For the seat of Sabean Mandaeans, the whole of Iraq is one constituency, but for the quota seats of Yazidis, Shabaks and Failis of the province where the seat is assigned, there will be one constituency.
In the list of candidates and then determining the seats in parliament and provincial councils, 25 percent must be for women.
Other electoral changes
The third amendment to the parliamentary and provincial council elections law has made some changes about the candidates and the conduct of the process. Both processes must be held 45 days before the expiration of their legal deadlines, with the deadline set 90 days in advance.
Article 6 of the amendment increases the age of candidates from 28 to 30 years. They must have a bachelor or equivalent degree.
An election candidate must not have been convicted of a crime or defamation or a case of administrative and financial corruption under Articles (330, 333, 334, 335, 336, 338, 339 and 340) of the Iraqi Penal Code, even if he is pardoned.
Each province has been divided into one constituency, according to Article 12 of the amendment, which in the previous parliamentary elections, each province was divided into several constituencies.
The provincial council elections will be held on the same day throughout Iraq, meaning no province will be separated.
According to Article 19 of the amendment, no MP or member of the council or party or faction that won the election can transfer to another coalition or party or faction until after the formation of the government or the election of the governor and deputies.
The electoral commission will compare the fingerprints of both private and public votes within 10 days
Members of parliament and provincial councils must take the constitutional oath within one month after the first session, otherwise the candidate with the most votes will be replaced.
If an MP or councilor loses his seat for any reason, he shall be replaced by the next candidate according to the order of votes. If he is on an individual list, he shall be replaced by the candidate of a party or list.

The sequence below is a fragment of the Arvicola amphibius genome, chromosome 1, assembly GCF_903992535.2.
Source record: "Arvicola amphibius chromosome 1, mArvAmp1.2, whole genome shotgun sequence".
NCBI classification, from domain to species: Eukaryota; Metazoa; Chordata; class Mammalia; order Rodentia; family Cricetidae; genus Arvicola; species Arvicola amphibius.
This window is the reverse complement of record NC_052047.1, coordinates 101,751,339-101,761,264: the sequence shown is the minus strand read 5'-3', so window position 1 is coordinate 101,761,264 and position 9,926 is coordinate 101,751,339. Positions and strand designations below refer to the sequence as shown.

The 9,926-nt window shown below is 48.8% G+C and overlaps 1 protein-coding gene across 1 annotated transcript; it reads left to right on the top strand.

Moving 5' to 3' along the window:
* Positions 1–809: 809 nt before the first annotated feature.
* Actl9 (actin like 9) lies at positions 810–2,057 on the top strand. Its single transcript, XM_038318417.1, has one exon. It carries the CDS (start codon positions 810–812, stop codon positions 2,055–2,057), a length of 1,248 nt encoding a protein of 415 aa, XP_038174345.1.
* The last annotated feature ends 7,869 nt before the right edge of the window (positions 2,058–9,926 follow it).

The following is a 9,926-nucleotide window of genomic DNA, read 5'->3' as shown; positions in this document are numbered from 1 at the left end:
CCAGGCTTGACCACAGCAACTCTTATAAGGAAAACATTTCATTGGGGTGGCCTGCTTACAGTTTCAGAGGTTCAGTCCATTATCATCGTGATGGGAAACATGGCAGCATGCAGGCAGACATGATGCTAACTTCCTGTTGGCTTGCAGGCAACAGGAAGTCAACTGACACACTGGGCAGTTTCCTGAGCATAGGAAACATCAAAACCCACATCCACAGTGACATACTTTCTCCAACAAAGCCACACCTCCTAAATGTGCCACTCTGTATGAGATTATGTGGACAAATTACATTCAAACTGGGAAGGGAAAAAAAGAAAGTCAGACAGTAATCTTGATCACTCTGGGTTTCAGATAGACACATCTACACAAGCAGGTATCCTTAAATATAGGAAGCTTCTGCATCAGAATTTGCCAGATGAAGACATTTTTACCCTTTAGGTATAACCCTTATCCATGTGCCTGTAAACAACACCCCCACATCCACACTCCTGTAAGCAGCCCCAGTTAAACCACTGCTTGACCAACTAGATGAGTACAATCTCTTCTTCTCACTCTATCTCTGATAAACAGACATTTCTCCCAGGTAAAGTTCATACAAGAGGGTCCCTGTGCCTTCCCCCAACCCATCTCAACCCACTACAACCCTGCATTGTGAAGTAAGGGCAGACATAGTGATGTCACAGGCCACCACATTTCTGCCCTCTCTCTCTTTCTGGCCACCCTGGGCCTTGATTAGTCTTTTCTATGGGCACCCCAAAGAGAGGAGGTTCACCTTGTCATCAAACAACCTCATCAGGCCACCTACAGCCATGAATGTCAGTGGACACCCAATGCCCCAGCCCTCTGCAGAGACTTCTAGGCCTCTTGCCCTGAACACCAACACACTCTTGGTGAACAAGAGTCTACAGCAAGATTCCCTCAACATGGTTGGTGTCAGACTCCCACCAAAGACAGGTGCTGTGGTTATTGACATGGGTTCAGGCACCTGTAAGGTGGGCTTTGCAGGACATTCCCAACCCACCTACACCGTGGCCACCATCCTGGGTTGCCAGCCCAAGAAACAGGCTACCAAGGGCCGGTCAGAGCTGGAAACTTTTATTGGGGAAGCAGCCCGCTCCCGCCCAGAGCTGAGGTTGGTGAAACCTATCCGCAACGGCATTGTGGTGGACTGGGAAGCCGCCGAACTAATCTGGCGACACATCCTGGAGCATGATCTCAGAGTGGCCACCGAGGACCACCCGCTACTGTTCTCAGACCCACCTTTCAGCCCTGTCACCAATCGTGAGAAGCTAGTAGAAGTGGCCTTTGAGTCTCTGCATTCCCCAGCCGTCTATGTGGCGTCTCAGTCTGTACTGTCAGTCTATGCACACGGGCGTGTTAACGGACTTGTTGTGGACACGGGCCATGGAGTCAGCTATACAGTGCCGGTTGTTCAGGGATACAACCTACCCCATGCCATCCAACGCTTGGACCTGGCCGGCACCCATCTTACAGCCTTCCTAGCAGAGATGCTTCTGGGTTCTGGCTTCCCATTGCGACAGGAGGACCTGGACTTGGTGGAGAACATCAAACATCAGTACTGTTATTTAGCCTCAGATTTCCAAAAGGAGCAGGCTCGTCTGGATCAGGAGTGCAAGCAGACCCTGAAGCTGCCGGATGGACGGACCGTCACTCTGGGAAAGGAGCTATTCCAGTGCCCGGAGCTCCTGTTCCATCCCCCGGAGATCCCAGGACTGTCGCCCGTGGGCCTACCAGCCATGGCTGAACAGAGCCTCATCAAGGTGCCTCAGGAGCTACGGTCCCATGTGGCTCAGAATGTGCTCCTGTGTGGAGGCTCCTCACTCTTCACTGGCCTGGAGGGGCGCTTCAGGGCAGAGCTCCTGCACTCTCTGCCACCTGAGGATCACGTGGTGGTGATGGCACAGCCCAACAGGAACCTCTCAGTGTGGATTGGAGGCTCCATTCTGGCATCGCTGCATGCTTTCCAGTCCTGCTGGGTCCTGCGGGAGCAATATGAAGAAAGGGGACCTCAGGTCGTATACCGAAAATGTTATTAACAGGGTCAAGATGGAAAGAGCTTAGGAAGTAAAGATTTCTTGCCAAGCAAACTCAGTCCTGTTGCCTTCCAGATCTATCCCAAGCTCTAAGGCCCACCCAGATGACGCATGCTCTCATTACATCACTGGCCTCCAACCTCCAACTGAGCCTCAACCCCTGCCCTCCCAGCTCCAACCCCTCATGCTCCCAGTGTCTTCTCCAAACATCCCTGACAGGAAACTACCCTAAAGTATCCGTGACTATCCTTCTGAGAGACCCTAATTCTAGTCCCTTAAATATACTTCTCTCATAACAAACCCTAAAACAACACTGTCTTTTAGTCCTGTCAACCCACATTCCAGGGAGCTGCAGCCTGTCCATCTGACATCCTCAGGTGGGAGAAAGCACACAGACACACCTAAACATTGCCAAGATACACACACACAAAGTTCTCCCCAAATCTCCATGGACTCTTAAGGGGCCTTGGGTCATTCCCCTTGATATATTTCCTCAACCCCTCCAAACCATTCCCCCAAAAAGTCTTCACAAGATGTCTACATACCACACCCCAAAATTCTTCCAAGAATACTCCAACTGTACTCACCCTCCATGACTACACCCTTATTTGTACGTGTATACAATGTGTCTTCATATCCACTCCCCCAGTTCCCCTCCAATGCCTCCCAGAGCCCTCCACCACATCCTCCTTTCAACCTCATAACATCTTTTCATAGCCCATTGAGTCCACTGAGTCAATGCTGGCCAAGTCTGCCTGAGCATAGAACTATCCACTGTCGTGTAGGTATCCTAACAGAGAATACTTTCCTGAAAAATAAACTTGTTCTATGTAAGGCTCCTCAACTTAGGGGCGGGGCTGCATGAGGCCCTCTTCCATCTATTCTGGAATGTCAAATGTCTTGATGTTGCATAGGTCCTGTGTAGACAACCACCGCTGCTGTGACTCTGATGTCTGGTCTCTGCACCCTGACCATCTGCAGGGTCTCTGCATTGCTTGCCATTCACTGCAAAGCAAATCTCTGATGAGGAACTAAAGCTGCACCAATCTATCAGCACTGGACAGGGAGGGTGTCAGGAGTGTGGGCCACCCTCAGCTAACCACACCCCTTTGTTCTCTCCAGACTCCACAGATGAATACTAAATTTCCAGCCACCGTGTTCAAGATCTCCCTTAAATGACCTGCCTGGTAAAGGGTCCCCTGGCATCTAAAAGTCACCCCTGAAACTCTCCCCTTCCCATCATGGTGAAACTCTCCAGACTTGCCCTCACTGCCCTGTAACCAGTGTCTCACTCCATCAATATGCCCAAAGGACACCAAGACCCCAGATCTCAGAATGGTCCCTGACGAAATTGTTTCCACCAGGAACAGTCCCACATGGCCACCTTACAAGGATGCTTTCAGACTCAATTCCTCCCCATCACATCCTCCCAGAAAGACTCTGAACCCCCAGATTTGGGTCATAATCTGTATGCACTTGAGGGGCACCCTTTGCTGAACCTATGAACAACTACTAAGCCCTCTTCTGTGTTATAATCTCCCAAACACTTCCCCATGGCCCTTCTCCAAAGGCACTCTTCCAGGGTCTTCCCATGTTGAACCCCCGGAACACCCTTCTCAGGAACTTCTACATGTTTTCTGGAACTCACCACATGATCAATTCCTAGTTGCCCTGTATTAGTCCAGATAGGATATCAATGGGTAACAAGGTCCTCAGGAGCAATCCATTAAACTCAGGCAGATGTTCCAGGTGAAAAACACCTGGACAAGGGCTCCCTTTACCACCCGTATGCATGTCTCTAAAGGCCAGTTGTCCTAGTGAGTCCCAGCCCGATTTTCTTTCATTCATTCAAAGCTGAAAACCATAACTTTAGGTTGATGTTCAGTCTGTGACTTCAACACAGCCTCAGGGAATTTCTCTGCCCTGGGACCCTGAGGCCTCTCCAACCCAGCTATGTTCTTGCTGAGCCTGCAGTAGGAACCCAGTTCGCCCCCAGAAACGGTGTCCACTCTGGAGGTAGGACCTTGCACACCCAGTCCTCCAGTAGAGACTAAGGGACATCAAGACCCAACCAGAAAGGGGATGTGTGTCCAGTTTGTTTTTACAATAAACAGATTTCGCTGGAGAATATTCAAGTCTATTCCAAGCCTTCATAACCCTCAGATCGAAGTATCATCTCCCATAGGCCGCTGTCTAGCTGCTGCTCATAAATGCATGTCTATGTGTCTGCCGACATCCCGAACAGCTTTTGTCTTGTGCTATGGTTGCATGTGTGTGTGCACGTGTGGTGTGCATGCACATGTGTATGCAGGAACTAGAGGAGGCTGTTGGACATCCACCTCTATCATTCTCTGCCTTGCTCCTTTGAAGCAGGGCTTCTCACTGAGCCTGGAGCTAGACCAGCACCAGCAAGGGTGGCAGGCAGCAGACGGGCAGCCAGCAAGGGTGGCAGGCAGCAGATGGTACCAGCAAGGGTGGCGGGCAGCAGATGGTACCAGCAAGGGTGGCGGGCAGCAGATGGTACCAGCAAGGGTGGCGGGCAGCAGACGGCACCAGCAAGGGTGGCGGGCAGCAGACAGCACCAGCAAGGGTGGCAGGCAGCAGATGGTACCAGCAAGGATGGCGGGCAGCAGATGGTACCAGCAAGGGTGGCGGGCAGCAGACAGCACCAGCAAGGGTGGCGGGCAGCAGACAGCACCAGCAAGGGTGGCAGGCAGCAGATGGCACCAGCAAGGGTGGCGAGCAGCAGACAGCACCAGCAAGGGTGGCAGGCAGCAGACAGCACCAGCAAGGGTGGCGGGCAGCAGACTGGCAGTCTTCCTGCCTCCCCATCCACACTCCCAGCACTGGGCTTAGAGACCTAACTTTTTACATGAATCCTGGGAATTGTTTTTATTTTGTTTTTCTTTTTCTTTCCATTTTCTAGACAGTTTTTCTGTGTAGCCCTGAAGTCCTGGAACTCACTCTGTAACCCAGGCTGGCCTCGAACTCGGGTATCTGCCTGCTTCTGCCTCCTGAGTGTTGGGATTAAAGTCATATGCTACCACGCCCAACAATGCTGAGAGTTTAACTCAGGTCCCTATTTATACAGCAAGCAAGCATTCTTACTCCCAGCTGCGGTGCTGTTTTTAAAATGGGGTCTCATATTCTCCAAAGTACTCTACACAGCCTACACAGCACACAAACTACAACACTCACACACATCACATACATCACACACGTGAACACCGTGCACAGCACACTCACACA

If the vacancy is a woman's quota, a woman candidate should replace her.
The amendment adds several articles and provisions to the work of the commission, in order to prevent problems during the voting and eliminate suspicions of fraud, including the commission must compare the fingerprints of both private and public voting within 10 days.
Both electronic and manual counts will be relied upon. If the difference between the two counts does not reach 5% at any polling station, the results of the manual count will be relied upon. If the margin exceeds 5%, then the ballot boxes will be transferred to the central polling station for audit.
Any station that does not send the results within six hours after the end of the polling period will be subjected to the audit process.
Up to 5% of voters whose fingerprints are not recognized are eligible to vote at each polling station.
Article 24 of the amendment to the electoral law says in the absence of district councils, powers will be transferred to the provincial councils, and in the absence of provincial councils, the power to appoint the commissioner will be given to the governor, but the law makes no reference to the elections of the district council and sub-district councils which exited up to 2019.